Communicable Diseases
Vector-borne Diseases
​What are vectors?
Vectors are living organisms that can transmit infectious diseases between humans (or from animals) to humans.
 
What are the vector-borne diseases?
They are the diseases caused by disease-vectors, often found in tropical regions, where insects prevail, and access to drinking water and sanitation is not safe.
 
How serious are vector-based diseases?
Vector-borne diseases are considered the most serious, since they are unpredictable, let alone the fact that it is very difficult to prevent or control it, given that infection may occur even after treatment and the disease-borne insects are deeply rooted in the environment where they prevail.
 
The seriousness of vectors resides in their ability to transmit the disease at a large scale in shorter time than other infectious diseases that necessitate human-to-human contact. Over and above, vectors can transmit diseases among different living beings (mice, rats, monkeys, birds, dogs, etc.) and humans, thus giving way to the prevalence of various microorganisms triggering serious diseases. In addition to that, treatment of such diseases is rather difficult, and essentially necessitates the elimination of the vector.
 
Types of Disease-vectors:
 
  • Mosquitoes
  • Flies (sand flies and black flies) 
  • Ticks 
  • Bugs 
  • Snails carrying parasites
Potential Places where Disease Vectors Exist:
 
  • Utensils and ridges containing stagnant water, and swimming pools.
  • Places where rainwater raft (such as toys at gardens).
  • Abandoned places and tools.
  • Uncovered water tanks at the kitchen and bathroom. 
  • Ridges containing stagnant water.
  • Rodent burrows and dark places.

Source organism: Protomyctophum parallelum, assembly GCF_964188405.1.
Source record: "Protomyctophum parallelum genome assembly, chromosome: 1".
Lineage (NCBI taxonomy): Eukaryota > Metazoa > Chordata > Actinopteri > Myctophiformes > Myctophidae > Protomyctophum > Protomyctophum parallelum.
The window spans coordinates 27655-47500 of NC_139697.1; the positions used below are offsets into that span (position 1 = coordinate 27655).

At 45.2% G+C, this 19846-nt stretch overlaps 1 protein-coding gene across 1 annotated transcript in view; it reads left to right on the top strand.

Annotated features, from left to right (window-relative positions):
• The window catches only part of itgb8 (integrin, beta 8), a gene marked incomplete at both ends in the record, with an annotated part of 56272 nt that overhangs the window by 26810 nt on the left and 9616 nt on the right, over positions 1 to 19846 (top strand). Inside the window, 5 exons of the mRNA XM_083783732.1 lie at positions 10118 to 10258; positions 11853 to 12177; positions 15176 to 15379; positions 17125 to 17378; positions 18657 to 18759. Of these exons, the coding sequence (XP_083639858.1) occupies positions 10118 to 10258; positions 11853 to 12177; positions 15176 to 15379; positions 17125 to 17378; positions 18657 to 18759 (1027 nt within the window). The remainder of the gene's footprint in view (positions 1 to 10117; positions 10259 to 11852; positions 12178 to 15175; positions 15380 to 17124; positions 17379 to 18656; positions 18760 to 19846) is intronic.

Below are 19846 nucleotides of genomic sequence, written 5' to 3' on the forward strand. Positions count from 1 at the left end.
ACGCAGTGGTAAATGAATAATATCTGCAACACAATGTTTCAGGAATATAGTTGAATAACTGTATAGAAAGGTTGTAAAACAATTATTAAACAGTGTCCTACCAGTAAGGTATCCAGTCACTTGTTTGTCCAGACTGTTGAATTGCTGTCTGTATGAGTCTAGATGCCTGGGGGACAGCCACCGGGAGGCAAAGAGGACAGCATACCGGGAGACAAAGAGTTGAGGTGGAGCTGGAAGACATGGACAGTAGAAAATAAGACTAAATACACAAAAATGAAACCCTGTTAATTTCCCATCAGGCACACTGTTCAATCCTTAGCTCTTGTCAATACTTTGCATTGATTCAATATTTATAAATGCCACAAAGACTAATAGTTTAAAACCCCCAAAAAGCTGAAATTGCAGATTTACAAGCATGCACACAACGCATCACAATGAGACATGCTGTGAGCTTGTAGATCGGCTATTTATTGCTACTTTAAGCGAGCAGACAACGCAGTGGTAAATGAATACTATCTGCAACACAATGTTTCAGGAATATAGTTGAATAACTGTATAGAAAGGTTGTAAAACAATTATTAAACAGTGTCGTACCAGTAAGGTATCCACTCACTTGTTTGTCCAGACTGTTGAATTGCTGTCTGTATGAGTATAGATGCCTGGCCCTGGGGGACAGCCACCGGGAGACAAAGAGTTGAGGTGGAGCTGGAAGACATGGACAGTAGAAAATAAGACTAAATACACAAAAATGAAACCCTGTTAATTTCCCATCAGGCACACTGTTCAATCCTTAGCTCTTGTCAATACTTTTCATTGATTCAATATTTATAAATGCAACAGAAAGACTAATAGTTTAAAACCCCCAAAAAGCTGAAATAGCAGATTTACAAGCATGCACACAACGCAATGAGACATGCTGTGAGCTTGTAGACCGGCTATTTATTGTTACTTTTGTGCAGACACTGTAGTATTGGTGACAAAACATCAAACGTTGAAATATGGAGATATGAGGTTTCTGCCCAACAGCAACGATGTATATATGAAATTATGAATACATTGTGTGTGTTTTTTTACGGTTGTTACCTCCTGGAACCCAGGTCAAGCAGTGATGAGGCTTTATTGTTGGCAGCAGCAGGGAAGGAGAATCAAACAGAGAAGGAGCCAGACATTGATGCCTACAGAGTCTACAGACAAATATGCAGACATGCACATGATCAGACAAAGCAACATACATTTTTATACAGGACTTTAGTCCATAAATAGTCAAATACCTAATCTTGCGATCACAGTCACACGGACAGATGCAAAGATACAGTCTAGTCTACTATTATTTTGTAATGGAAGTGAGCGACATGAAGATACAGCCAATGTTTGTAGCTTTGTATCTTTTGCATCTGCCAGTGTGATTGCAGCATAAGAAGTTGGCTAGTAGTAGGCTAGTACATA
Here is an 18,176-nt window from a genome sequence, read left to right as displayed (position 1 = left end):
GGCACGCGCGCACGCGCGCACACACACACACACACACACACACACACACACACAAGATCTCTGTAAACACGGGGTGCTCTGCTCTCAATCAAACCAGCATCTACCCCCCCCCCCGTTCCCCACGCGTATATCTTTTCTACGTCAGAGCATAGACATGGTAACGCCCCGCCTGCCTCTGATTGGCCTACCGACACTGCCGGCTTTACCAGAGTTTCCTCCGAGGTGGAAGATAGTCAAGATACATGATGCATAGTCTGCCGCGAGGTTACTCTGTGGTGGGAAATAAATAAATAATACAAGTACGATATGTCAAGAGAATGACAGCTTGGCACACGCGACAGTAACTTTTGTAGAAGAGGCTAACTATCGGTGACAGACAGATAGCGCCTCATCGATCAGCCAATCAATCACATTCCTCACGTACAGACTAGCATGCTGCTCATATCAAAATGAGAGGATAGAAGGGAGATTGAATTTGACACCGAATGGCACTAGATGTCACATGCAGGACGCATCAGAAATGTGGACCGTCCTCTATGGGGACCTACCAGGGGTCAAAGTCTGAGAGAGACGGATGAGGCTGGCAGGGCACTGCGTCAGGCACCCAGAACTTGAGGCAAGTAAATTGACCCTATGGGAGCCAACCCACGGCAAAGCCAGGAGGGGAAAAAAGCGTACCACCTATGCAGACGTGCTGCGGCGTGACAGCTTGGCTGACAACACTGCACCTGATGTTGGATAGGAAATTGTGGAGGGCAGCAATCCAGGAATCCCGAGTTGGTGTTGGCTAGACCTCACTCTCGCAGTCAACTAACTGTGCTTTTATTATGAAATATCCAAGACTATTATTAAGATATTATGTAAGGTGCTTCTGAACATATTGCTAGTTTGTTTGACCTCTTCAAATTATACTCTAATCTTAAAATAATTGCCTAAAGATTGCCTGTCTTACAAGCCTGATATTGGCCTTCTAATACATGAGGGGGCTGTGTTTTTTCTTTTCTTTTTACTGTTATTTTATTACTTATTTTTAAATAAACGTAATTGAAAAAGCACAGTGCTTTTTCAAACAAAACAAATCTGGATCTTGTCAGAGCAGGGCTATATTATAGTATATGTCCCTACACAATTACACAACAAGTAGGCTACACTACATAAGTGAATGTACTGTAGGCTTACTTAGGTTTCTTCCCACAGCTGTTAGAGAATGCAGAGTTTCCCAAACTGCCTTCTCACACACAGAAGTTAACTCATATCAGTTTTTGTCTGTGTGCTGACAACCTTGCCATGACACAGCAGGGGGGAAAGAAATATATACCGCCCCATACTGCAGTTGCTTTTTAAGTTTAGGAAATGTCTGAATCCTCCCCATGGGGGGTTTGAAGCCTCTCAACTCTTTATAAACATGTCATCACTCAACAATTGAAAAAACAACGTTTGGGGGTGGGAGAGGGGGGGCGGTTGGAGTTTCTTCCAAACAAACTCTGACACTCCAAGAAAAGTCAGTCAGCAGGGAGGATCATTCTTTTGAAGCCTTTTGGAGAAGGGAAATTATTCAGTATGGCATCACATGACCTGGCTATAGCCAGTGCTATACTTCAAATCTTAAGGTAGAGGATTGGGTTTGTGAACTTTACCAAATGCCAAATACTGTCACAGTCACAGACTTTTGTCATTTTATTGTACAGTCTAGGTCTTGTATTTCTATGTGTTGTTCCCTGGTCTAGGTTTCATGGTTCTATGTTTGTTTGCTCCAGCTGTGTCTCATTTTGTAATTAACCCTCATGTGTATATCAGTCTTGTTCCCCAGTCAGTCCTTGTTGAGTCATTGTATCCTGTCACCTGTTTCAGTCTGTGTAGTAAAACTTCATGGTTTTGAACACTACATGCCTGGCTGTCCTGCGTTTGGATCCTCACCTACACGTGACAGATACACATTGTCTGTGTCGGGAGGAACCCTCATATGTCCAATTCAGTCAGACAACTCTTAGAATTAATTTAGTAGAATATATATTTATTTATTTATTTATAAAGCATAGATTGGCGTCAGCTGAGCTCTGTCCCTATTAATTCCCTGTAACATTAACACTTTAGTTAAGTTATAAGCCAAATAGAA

• Stagnant water drained by the air-conditioner and poor ventilation.
  • Stagnant water at roofs. 
  • Swimming pools, ponds and marshes, especially in agrarian places.
  • Animal pens.
  • Unclean beds and swimming places might be a good environment for bugs.
Precautions for Protection against Disease-vectors:
 
  • Combating the insects that transmit such diseases, as well as the places where their larvae exist, by using proper insecticides.
  • Filling ponds and marshes, and eliminating wastes, and making sure not to let them pile up.
  • Putting on long-sleeved wears, and covering legs at places where insects exist, and using insect repellants. 
  • Using nets at doors and windows to prevent the entrance of insects.
  • Using mosquito nets when sleeping outdoors.
  • Covering water tanks well.
  • Removing things that could probably provide a place for water rafting, such as old tires, ridges and unused tools by large.
  • When staying for long outdoors, make sure to cover the toilet lid, siphon lid, water drainage openings and gutters.
  • Changing water at ridges every two days, and cleaning them from inside. 
  • Eliminating water at water drainage channels at roofs and gardens.
  • Changing water at animals' drinking utensils every two days.
  • Avoiding travelling to the countries / places stricken by vector-borne diseases, and making sure to take the necessary preventive drugs and vaccines when travelling. Such drugs and vaccines are, for example, for the yellow fever and malaria.
  • Paying attention to the cleanliness of animals and animal pens.
  • Making sure to wipe water well after being in contact with water at places stricken by diseases.
  • Avoiding swimming at ponds or stagnant water, and avoiding excretion in it.
  • Fighting the snails transmitting the infectious type of Bilharzia.
  • Maintaining personal hygiene constantly and using clean water for drinking or bathing.
  • Getting rid of human waste matter away from water resources.
Groups of Diseases Transmitted by Vectors:
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Last Update 04 March 2018 10:31 AM
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